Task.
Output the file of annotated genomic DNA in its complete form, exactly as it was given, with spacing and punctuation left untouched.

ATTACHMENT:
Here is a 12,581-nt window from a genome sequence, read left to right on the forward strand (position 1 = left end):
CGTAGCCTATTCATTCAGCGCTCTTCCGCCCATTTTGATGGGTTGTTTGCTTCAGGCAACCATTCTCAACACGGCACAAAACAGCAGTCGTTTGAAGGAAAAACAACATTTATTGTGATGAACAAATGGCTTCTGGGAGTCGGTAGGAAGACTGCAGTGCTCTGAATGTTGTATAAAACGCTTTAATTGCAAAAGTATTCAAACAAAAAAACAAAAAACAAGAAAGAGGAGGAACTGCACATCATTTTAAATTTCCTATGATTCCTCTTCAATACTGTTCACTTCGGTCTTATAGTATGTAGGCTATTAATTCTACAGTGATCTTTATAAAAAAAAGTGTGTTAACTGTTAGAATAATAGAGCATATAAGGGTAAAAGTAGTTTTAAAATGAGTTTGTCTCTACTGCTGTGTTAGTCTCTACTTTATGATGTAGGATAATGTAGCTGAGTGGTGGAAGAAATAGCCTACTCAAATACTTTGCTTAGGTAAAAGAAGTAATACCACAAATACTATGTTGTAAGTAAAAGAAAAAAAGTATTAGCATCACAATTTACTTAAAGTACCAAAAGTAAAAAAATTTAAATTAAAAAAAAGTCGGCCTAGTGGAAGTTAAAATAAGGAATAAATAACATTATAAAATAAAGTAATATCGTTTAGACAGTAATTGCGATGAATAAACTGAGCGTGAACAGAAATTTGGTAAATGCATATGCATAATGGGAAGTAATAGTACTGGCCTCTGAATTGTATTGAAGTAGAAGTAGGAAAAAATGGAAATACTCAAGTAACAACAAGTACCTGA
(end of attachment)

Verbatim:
Here is a 12,581-nt window from a genome sequence, read left to right on the forward strand (position 1 = left end):
CGTAGCCTATTCATTCAGCGCTCTTCCGCCCATTTTGATGGGTTGTTTGCTTCAGGCAACCATTCTCAACACGGCACAAAACAGCAGTCGTTTGAAGGAAAAACAACATTTATTGTGATGAACAAATGGCTTCTGGGAGTCGGTAGGAAGACTGCAGTGCTCTGAATGTTGTATAAAACGCTTTAATTGCAAAAGTATTCAAACAAAAAAACAAAAAACAAGAAAGAGGAGGAACTGCACATCATTTTAAATTTCCTATGATTCCTCTTCAATACTGTTCACTTCGGTCTTATAGTATGTAGGCTATTAATTCTACAGTGATCTTTATAAAAAAAAGTGTGTTAACTGTTAGAATAATAGAGCATATAAGGGTAAAAGTAGTTTTAAAATGAGTTTGTCTCTACTGCTGTGTTAGTCTCTACTTTATGATGTAGGATAATGTAGCTGAGTGGTGGAAGAAATAGCCTACTCAAATACTTTGCTTAGGTAAAAGAAGTAATACCACAAATACTATGTTGTAAGTAAAAGAAAAAAAGTATTAGCATCACAATTTACTTAAAGTACCAAAAGTAAAAAAATTTAAATTAAAAAAAAGTCGGCCTAGTGGAAGTTAAAATAAGGAATAAATAACATTATAAAATAAAGTAATATCGTTTAGACAGTAATTGCGATGAATAAACTGAGCGTGAACAGAAATTTGGTAAATGCATATGCATAATGGGAAGTAATAGTACTGGCCTCTGAATTGTATTGAAGTAGAAGTAGGAAAAAATGGAAATACTCAAGTAACAACAAGTACCTGA